You’re Doing it Wrong! 8 Ways You May Be Damaging Your Washer and Dryer

updated May 3, 2019
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(Image credit: Dmitri Ma)

Doing laundry seems like a fairly straightforward process, and it’s one of the first chores many of us learn how to do. But there are a lot of ways—both big and small—that you could be damaging your washer and dryer in the process, so it’s important to be careful when you’re throwing your clothes in the wash. Things like cleaning the lint tray or leaving coins in your pockets can lead to pretty much anywhere from minor damage to, uh… actual house fires, so don’t underestimate the value of double-checking before you hit start on your machine.

Want to make sure your washer and dryer have a long, healthy—and totally efficient—life? Avoid these mistakes, both for the benefit of your appliances and the safety of your home.

You’re crowding your appliances

Not only can putting all of your appliances in one small space cause damage to the appliances themselves (think about it—they all produce heat in order to work, so having them too close together and in-use at once can cause them to overheat), it can cause house fires, too—especially if they’re all plugged in to the same outlets. According to Good Housekeeping, you should only have one large appliance plugged into a single wall outlet (and it should always be a wall outlet, not an extension cord) at one time to avoid an electrical fire.

What to do instead: Give your appliances enough space, skip extension cords and power strips, and stick to only one appliance in each outlet.

You’re overloading them with clothes

Overloading your washing machine won’t just make it so your clothes don’t get as clean (the water needs room to get around your clothes to really work!), it can actually ruin the machine, too. Overloading your washer can damage important components and strain the motor, causing the motor to blow, according to Fred’s Appliance Service. And overloading your dryer isn’t a good idea either—it can also overwork the motor, and can damage the sensors, too, according to Hunker. Overloading is an all-too common practice, despite the issues it causes—in fact, it’s one of the issues Sears Home Technicians say they encounter most.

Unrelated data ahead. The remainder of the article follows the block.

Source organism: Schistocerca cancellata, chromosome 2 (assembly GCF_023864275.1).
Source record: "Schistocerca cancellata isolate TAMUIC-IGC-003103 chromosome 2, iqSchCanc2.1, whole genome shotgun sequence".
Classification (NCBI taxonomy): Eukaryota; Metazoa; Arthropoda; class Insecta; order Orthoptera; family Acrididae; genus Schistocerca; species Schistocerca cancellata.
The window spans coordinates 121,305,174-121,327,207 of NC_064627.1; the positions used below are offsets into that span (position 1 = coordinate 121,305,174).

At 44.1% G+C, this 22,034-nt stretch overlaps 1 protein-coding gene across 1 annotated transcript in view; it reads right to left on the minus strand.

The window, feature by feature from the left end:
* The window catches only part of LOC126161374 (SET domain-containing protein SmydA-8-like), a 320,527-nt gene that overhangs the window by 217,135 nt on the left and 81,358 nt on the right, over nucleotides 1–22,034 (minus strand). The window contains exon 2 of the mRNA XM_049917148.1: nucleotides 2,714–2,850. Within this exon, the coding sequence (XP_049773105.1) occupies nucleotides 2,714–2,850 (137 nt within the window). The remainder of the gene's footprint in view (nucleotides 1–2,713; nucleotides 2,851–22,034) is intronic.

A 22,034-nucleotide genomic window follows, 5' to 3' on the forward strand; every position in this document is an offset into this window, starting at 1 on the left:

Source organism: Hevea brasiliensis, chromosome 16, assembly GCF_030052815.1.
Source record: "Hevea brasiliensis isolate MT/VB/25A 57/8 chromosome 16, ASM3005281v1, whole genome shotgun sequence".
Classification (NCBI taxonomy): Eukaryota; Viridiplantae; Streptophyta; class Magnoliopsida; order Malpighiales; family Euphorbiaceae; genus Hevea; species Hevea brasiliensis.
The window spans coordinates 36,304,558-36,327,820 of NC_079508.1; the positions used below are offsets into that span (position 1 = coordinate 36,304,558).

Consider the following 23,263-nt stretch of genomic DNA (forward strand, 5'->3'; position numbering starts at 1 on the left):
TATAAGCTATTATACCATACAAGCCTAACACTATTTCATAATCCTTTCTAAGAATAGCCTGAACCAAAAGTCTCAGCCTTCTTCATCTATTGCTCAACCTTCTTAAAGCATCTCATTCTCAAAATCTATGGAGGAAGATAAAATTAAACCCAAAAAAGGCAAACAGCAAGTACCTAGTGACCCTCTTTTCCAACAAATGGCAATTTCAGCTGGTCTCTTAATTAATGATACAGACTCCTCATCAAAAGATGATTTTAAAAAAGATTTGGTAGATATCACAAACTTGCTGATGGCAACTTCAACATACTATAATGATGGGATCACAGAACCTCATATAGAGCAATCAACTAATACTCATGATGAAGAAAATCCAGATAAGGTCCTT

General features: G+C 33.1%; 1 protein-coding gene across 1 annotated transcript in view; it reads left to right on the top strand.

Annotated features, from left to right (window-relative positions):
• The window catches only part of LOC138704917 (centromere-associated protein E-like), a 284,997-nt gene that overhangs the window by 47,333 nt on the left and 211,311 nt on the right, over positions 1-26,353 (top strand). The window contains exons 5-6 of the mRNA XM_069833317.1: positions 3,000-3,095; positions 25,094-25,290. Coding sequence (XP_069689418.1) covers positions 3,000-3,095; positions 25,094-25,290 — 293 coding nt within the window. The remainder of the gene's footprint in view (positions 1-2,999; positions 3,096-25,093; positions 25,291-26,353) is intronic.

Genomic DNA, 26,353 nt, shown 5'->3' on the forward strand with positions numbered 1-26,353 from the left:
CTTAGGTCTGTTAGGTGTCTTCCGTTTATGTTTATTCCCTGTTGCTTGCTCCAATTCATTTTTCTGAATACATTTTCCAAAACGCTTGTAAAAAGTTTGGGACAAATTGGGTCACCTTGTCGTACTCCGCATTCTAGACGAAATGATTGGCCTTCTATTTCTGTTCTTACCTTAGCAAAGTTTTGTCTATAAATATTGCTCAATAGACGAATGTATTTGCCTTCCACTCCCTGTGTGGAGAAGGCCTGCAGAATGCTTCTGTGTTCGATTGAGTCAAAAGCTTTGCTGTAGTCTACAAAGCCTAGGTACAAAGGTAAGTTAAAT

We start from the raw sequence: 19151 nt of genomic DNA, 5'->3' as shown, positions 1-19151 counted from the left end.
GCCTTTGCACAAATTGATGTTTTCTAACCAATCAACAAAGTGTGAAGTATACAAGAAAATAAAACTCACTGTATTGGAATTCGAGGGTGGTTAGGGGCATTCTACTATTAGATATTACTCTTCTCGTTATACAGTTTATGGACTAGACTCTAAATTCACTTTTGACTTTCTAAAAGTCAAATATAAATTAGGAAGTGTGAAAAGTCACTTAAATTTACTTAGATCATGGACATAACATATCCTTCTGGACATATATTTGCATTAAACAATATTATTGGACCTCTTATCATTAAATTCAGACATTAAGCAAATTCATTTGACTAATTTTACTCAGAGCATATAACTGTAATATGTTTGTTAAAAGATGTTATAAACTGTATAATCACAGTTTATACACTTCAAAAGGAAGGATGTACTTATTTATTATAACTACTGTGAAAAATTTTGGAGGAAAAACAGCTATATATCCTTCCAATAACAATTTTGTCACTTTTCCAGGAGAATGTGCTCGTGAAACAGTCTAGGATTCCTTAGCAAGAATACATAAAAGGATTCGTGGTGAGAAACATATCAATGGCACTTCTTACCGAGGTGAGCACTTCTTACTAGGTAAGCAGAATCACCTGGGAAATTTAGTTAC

What to do instead: Double-check your washer and dryer’s capacity, and weigh your laundry bag to compare. When in doubt, separate clothes into multiple loads.

You’re not cleaning them enough

Keeping your washer and dryer clean is just good practice for making sure they last longer and continue to run efficiently (not to mention, to make sure there are no weird smells going on!). Plus, cleaning your washer and dryer thoroughly on a regular basis gives you a chance to inspect them for any changes or damages that could lead to bigger issues.

What to do instead: Be sure to clean them once a month. To properly clean the inside of your washer and dryer, check out this guide from HuffPost. For more major sanitizing, The Spruce can help.

(Image credit: Julia Steele)

Your machines aren’t level